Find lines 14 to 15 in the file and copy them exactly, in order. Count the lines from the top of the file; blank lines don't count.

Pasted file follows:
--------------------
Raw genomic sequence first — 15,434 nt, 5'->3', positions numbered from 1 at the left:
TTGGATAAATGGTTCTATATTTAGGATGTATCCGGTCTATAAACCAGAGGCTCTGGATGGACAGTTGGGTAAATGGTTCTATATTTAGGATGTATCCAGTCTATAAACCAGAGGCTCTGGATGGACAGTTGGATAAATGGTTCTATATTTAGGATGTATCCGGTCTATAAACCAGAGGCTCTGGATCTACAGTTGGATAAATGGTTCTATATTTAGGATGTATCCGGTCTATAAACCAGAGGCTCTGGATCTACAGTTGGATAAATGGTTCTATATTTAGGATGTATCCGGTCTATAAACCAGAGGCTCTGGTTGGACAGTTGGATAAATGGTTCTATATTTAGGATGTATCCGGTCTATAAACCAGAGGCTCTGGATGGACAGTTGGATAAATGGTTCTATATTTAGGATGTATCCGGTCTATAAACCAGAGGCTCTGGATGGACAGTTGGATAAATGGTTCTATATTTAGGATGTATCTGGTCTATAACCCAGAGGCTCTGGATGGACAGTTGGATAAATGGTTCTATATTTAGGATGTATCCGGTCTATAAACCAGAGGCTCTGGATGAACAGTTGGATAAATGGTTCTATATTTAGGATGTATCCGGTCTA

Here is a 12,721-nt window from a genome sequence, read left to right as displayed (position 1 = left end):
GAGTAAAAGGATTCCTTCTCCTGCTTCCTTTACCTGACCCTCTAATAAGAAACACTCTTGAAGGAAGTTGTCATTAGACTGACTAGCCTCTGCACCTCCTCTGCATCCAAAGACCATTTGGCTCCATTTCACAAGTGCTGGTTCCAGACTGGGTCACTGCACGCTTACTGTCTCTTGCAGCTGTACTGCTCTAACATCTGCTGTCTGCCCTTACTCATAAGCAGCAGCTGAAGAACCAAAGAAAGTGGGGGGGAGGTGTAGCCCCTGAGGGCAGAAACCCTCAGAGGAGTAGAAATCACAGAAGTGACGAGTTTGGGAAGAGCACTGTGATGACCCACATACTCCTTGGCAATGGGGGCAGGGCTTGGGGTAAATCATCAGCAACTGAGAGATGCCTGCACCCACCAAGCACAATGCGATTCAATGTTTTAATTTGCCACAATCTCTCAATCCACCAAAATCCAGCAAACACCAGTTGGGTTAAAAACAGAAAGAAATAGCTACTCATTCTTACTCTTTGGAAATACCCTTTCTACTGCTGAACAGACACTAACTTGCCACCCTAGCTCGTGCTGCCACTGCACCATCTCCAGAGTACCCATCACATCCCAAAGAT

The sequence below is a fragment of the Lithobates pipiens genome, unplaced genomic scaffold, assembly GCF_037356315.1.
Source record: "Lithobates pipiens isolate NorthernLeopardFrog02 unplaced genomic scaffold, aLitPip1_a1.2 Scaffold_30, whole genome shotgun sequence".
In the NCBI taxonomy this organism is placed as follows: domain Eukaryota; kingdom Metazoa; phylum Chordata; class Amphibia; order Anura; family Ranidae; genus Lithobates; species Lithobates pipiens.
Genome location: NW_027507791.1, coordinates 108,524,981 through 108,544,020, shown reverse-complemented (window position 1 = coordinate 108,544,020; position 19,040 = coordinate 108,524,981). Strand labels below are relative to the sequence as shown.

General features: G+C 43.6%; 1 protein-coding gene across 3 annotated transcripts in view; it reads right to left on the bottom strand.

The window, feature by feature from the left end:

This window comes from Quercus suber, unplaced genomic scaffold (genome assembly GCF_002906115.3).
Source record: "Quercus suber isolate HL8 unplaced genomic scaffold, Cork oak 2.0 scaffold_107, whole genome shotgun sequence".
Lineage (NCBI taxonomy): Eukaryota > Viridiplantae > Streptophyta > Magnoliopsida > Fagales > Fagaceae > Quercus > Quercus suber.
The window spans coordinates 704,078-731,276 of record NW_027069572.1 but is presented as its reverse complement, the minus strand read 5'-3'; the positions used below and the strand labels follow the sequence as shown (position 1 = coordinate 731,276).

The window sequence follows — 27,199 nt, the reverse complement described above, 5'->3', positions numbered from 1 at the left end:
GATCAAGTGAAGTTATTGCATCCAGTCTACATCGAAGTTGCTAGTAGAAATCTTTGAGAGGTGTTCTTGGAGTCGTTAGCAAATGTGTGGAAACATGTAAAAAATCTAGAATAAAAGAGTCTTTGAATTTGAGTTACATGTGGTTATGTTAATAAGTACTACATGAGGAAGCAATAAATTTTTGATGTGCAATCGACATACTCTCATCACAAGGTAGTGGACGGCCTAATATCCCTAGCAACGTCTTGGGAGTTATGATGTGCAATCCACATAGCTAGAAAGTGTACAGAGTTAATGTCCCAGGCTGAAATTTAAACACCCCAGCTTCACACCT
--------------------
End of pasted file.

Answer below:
The window spans coordinates 704,078-731,276 of record NW_027069572.1 but is presented as its reverse complement, the minus strand read 5'-3'; the positions used below and the strand labels follow the sequence as shown (position 1 = coordinate 731,276).

The window sequence follows — 27,199 nt, the reverse complement described above, 5'->3', positions numbered from 1 at the left end: